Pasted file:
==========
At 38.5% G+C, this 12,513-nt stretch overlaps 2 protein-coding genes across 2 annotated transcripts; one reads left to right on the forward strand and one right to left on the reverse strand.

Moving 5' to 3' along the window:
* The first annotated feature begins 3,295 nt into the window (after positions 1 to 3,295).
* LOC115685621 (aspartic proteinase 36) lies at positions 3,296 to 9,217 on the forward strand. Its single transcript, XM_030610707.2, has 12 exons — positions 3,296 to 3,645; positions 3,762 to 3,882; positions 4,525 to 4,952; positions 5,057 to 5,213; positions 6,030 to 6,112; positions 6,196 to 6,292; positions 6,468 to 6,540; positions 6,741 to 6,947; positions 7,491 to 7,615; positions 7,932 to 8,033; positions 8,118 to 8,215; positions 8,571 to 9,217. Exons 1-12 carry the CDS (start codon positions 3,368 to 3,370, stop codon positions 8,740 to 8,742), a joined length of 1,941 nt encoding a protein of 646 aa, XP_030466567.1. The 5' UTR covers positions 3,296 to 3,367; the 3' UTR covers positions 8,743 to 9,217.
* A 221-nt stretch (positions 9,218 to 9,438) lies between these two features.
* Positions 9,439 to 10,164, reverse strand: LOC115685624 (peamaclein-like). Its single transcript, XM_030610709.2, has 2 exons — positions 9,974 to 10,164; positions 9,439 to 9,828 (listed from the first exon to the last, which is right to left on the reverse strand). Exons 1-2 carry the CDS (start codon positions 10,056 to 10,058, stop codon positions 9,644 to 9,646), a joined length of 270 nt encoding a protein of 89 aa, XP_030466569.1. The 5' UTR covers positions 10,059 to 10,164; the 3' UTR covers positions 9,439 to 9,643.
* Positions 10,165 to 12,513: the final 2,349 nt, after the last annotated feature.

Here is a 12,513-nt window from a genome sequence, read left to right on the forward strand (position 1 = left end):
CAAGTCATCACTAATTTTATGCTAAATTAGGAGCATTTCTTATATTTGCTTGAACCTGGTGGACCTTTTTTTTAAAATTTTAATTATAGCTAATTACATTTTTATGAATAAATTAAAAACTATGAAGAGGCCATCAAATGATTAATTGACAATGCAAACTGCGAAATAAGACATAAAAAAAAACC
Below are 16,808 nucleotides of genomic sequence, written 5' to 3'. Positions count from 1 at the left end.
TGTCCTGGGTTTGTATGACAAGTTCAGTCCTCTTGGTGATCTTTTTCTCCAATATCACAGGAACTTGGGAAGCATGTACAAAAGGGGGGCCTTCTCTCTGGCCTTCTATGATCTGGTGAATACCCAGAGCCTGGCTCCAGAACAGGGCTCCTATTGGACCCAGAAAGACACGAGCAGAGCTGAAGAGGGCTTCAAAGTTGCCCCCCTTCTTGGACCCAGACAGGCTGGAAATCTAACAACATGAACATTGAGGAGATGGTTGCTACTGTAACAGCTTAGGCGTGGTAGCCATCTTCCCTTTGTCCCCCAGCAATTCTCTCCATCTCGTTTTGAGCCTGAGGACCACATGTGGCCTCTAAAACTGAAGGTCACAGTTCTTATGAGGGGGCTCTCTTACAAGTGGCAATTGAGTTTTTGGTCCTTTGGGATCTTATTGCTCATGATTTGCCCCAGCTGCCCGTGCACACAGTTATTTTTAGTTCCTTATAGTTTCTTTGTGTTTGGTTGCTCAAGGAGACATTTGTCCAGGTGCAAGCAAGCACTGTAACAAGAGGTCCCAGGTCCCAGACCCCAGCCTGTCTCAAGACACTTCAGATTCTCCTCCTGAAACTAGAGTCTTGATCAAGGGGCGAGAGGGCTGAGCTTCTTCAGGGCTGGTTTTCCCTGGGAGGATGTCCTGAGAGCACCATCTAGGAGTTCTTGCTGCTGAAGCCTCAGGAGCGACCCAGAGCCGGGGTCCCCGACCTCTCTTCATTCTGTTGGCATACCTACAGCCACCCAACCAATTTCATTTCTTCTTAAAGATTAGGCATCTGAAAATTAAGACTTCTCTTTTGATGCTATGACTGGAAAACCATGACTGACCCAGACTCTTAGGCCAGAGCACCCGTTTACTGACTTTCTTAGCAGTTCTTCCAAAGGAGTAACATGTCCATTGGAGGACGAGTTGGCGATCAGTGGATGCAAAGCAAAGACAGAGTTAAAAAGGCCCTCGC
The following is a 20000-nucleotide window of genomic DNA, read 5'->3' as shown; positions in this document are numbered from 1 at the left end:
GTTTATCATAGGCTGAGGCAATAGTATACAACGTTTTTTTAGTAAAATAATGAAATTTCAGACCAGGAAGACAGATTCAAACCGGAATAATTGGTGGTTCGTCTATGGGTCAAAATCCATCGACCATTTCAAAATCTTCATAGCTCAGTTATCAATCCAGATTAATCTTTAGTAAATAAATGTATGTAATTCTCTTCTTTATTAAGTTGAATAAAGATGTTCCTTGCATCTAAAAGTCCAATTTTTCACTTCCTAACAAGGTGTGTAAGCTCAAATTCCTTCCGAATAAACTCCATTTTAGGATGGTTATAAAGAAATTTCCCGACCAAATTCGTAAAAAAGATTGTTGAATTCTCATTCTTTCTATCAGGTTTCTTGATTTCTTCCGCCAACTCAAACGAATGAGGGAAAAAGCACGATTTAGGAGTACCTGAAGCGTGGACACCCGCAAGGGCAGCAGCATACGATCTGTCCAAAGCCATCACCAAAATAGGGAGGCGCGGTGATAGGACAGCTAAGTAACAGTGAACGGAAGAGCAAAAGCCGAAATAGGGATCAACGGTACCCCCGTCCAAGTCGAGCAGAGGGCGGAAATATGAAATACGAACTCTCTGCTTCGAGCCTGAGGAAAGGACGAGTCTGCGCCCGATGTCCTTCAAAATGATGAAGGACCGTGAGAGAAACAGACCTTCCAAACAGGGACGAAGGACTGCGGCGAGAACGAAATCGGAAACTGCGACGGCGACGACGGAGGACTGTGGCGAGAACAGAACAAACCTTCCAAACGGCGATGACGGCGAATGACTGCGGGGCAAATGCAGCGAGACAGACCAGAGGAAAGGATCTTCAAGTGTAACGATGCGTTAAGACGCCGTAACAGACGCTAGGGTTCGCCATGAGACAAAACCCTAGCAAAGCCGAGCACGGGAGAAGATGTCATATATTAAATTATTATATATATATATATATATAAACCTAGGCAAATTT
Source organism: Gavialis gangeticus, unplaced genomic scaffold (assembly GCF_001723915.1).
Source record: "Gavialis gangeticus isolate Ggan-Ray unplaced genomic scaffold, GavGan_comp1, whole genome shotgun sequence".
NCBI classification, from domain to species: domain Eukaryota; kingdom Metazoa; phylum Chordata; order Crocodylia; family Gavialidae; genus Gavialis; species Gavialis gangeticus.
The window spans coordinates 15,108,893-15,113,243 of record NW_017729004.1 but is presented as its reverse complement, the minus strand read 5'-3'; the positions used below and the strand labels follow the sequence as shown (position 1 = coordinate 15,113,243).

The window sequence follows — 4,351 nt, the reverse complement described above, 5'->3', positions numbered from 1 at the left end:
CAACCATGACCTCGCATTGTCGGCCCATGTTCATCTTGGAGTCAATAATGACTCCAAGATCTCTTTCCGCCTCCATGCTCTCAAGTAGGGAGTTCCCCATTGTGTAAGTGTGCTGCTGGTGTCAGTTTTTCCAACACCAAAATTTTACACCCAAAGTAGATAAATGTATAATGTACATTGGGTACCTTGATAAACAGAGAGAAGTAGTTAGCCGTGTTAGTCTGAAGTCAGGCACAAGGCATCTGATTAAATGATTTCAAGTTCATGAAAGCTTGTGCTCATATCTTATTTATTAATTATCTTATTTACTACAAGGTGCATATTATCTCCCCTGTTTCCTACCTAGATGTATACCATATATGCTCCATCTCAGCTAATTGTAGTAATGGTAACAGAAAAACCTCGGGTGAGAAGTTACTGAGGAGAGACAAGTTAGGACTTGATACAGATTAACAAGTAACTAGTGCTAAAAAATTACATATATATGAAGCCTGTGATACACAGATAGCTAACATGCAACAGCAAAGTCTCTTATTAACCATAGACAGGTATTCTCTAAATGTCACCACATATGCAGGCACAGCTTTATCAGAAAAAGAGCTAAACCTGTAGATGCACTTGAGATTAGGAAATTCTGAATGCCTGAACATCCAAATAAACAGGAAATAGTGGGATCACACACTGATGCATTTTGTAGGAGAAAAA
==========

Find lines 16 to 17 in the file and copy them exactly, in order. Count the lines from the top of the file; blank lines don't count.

NCBI classification, from domain to species: domain Eukaryota; kingdom Metazoa; phylum Chordata; order Crocodylia; family Gavialidae; genus Gavialis; species Gavialis gangeticus.
The window spans coordinates 15,108,893-15,113,243 of record NW_017729004.1 but is presented as its reverse complement, the minus strand read 5'-3'; the positions used below and the strand labels follow the sequence as shown (position 1 = coordinate 15,113,243).